On a personal note, I take offense to the assumption by the content industry to
label me a "criminal", before an actual crime has been committed. In this
country, the guiding principle is "innocent until proven guilty". This
legislation is one step towards take that principle away. I record media for my
personal use; I do not sell it, I do not profit from the recordings I make, and
I certainly do not allow just anyone to access it. I spend plenty of my money
on produced media each year, both on the actual media (such as DVDs and CDs),
and on streaming content (cable and Internet). Because I record such content
for later viewing or for my personal collection does not make me a criminal,
which this legislation is atempting to do.
If the industry wants to police piracy, then they must target the true pirates:
those that make wholesale copies of existing media, whether it be in DVD, CD, or
tape format (and this even includes print media), in the hundreds of thousands
of copies, including the cover art, and sell this pirated media as if they were
real. The medial industry's targeting of the individual consumers for creating
compressed digital copies of their own media is alot like shooting the chicken
instead of the fox.
Please, do not allow this legislation to pass in its present form. I agree with
the statements written below, that they content providers need to show proof
that their attempts at preventing piracy will actually stop the real pirates,
rather than criminilaize ordinary citizens for exercising their fair use rights.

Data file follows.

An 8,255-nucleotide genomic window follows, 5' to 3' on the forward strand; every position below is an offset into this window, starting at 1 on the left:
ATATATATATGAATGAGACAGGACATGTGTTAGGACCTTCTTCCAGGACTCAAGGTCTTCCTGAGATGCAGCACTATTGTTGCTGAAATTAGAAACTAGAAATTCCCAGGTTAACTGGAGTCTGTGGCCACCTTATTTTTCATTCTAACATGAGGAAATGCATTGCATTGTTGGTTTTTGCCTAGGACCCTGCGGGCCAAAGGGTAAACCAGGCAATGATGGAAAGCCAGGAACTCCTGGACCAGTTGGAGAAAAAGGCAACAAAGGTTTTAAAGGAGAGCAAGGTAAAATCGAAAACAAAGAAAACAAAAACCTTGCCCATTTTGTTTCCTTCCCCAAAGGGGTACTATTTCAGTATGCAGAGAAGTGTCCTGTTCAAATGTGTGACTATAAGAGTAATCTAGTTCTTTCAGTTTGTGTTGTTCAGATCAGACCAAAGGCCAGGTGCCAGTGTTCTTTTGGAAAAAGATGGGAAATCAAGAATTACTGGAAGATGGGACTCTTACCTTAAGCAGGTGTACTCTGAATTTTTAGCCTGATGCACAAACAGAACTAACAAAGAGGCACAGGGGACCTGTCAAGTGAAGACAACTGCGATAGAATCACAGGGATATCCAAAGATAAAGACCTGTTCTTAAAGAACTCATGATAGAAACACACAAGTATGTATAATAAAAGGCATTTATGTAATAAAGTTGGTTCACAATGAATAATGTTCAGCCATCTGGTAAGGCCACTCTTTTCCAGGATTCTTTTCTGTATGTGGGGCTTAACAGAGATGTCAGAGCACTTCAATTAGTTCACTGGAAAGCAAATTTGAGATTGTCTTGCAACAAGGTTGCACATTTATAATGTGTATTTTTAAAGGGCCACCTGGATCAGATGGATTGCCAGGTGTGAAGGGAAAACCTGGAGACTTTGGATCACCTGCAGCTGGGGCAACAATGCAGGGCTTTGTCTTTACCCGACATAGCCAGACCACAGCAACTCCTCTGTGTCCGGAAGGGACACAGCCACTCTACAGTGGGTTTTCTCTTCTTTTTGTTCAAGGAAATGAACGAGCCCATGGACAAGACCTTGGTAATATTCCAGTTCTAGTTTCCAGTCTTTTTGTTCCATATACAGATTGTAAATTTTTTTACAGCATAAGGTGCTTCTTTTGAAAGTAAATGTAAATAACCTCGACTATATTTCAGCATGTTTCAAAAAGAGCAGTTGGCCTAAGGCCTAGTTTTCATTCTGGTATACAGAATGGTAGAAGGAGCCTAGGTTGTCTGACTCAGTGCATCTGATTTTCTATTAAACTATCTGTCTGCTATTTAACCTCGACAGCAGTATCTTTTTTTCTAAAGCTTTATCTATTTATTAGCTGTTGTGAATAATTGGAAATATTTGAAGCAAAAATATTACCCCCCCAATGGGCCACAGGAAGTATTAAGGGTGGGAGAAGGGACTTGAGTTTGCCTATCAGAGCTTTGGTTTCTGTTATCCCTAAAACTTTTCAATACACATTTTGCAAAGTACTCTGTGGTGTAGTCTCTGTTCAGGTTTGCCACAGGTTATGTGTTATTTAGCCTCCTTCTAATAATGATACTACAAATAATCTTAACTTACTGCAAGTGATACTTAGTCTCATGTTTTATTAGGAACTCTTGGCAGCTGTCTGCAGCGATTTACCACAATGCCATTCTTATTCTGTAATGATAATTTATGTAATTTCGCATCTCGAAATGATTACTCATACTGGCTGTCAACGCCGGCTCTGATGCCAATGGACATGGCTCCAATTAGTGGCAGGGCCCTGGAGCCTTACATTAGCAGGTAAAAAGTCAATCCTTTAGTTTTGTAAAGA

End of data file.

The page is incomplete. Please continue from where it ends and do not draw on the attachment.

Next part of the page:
Thank you.
John V. Pulliam
Frisco, Tx
As a consumer of digital content, I have a grave concern about the proposed
Broadcast Flag. I enjoy the flexibility and control that technology gives me. I
can be more than a passive recipient of content; I can modify, create and
participate. Technology currently gives me more choices by allowing me to record
a television program and watch it later; clip a small piece of TV and splice it
into a home movie; send an email clip of my child's football game to a distant
relative; or record a TV program onto a DVD and play it at my friend's
apartment. The broadcast flag seems designed to remove this control and
flexibility that I enjoy.
Historically, the law has allowed for those not affiliated with creating content
to come up with new, unanticipated ways of using it. For example, Sony invented
the modern VCR -- a movie studio did not. (Sony did not own a movie studio at
the time.) Diamond Multimedia invented the MP3 player -- a recording label did
not. Unfortunately, the broadcast flag has the potential to put an end to that
dynamic. Because the broadcast flag defines what uses are authorized and which
are not, unanticipated uses of content which are not foreseeable today are by
default unauthorized. If we allow the content industry to "lock in" the
definition of what is and is not legitimate use, we curtail the ability for
future innovation - unanticipated but legal uses that will benefit consumers.
I am a law-abiding consumer who believes that piracy should be prevented and
prosecuted. However, if theoretical prevention comes at the cost of prohibiting
me from making legal, personal use of my content, then the FCC should be working
to protect all consumers rather than enable those who would restrict consumer
rights. In the case of the broadcast flag, it seems that it will have little
effect on piracy. With file-sharing networks, a TV program has only to be
cracked once, and it will propagate rapidly across the Internet. So, while I may
be required to purchase consumer electronic devices that cost more and allow me
to do less, piracy will not be diminished.
In closing, I urge you to require the content industry to demonstrate that its
proposed technologies will allow for all legal uses and will actually achieve
the stated goal of preventing piracy. If they cannot, I urge you not to mandate
the broadcast flag.